After receiving written notice of Ansari’s objection, BC continued to deduct union fees from his paycheck, according to court documents. The union did not provide Ansari with evidence of donations to charity, according to the documents.
“Ardeshir is a respected member of the BC community whose dispute is not with Boston College, but with the SEIU,” Associate Vice President of University Communications Jack Dunn said in an email to The Heights.
“Boston College has been supportive of Ardeshir since he expressed his desire not to pay union dues based on his religious beliefs, and we have advocated on his behalf with the union,” Dunn said. “As an electrician at BC, Ardeshir works in a union shop. Boston College serves as pass-through for union dues. We pushed the SEIU to distribute his dues to the charity he chose—the ASPCA. The SEIU apparently did not do so in a timely manner, which prompted the suit.”
Representatives for the SEIU declined to comment on the lawsuit.
Ansari filed charges with the Equal Employment Opportunity Commission (EEOC), a federal agency that enforces workplace anti-discrimination laws, in January 2019. The EEOC determined in July that Ansari held a legitimate religious exemption to paying union dues that had not been accomodated, violating his rights under Title VII. Specifically, the ruling determined that “it is unreasonable to think that [the University and the union] still have been unable to figure out how to divert/donate [Ansari’s] dues to a third party charity, some five plus months” after the initial request.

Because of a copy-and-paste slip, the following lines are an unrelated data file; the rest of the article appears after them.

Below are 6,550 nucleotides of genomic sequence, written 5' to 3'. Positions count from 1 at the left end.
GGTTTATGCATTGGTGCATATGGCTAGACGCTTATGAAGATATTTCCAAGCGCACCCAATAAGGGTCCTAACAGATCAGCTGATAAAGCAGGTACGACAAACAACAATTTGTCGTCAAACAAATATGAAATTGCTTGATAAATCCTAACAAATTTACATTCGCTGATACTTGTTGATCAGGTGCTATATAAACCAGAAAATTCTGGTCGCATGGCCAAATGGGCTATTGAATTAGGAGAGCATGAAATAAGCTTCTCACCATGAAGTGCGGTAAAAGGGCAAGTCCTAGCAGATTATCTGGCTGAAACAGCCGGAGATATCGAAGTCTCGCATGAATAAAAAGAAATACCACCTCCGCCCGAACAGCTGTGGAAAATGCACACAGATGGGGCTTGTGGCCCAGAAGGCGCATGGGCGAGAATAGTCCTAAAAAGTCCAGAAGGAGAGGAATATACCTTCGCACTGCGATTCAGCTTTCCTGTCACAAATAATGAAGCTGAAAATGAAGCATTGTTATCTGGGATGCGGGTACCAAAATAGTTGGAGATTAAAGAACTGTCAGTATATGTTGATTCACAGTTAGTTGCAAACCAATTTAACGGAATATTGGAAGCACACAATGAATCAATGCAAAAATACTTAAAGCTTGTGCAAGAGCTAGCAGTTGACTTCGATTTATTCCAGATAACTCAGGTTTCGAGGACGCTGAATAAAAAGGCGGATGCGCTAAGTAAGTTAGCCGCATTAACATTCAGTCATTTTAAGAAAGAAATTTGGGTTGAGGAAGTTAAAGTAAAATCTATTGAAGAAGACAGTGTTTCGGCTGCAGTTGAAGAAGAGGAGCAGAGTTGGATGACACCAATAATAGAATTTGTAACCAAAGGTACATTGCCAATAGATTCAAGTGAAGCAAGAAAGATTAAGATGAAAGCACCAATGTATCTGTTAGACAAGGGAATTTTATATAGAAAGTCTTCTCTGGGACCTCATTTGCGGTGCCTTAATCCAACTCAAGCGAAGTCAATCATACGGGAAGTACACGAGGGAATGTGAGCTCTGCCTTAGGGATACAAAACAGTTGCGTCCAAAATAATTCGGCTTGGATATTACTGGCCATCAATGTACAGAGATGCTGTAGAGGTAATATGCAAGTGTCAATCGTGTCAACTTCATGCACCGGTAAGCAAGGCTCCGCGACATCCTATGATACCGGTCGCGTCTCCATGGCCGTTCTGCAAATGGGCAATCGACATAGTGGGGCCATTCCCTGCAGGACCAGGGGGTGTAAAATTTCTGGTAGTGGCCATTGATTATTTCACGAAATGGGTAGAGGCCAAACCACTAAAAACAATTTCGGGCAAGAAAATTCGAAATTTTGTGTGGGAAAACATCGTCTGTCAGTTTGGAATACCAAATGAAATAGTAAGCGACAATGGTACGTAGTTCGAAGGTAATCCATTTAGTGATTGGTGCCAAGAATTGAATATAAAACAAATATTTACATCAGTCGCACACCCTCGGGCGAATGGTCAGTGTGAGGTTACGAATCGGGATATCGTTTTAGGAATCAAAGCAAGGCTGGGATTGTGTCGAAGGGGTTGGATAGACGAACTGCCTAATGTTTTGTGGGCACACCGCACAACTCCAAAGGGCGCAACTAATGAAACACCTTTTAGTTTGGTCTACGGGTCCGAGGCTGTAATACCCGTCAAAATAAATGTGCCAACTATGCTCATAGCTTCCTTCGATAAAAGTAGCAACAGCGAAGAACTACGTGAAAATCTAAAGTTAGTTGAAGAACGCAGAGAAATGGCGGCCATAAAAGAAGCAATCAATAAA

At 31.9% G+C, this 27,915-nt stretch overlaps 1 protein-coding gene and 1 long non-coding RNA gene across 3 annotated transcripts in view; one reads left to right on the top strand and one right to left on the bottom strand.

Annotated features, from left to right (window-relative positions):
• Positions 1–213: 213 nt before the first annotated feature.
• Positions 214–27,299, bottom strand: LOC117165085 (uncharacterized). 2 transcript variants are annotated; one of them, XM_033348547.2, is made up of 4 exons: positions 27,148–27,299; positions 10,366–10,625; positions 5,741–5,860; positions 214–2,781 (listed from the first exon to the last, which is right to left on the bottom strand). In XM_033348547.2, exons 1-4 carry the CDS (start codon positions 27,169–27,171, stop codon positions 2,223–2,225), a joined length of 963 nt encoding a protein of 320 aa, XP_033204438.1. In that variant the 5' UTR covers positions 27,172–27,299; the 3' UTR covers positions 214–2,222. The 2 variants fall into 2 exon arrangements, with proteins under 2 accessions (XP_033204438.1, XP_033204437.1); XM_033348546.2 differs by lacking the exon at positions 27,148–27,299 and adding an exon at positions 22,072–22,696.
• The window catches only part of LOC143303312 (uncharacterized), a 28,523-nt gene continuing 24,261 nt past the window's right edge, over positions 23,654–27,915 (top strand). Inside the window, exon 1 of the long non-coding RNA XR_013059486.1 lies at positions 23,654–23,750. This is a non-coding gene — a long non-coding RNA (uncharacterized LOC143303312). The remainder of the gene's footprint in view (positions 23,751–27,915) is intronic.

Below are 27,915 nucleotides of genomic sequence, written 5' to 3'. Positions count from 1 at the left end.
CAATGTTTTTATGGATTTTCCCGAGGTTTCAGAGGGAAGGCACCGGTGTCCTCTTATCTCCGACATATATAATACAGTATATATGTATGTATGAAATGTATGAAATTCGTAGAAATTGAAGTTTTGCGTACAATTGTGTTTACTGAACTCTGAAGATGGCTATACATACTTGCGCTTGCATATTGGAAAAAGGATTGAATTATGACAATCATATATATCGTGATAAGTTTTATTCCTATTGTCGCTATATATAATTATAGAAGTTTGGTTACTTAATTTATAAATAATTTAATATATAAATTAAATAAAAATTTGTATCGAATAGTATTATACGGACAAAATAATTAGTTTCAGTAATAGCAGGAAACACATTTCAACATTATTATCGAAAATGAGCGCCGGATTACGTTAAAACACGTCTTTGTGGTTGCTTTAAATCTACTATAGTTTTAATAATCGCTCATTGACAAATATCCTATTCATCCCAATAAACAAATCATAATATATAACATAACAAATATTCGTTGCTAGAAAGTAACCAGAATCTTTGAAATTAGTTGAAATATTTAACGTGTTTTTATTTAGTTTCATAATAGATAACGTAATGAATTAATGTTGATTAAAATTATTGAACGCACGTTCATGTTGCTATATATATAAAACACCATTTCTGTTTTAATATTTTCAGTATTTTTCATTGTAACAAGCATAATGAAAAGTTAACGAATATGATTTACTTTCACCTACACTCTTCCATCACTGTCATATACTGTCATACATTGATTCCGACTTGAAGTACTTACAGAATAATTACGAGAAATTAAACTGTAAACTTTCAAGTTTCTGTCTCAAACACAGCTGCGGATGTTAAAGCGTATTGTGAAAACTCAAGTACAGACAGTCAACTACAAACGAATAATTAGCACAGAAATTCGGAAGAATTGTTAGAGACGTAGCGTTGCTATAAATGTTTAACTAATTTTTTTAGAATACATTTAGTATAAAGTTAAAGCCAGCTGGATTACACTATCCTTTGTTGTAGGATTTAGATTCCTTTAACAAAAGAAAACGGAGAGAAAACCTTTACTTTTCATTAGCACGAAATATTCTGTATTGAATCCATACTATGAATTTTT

The SEIU told the EEOC that it was “still in the process of determining how it can administratively divert dues to charity,” while BC wrote that the University had “made numerous attempts… to contact the Union to discuss the accommodation,” according to court documents.
The University stopped deducting union fees from Ansari’s payroll following the July EEOC ruling. The University has since created a direct deduction to the ASPCA equal to the amount Ansari would owe in union dues as a replacement, according to The Boston Globe.
In September, the EEOC found that Ansari could pursue legal action under Title VII of the Civil Rights Act and the Equal Pay Act after failing to obtain a settlement, although declined to bring a suit itself.
In October 2019, Cameron offered a three-point settlement to BC and the union, asking them to post a notice that employees with religious objections can divert union dues to charity, reimburse Ansari for all union fees since October 2018, and agree to divert Ansari’s future dues to charity. Cameron threatened legal action if the terms of the settlement were not met.
Cameron told The Heights in an interview that both BC and the SEIU are named in the suit because the responsibility to divert Ansari’s dues fell on both institutions.
He also criticized the collective bargaining agreement, arguing that it blurred the lines between paying dues to fund representation and to fund political initiatives.
Featured Image by Celine Lim / Heights Senior Staff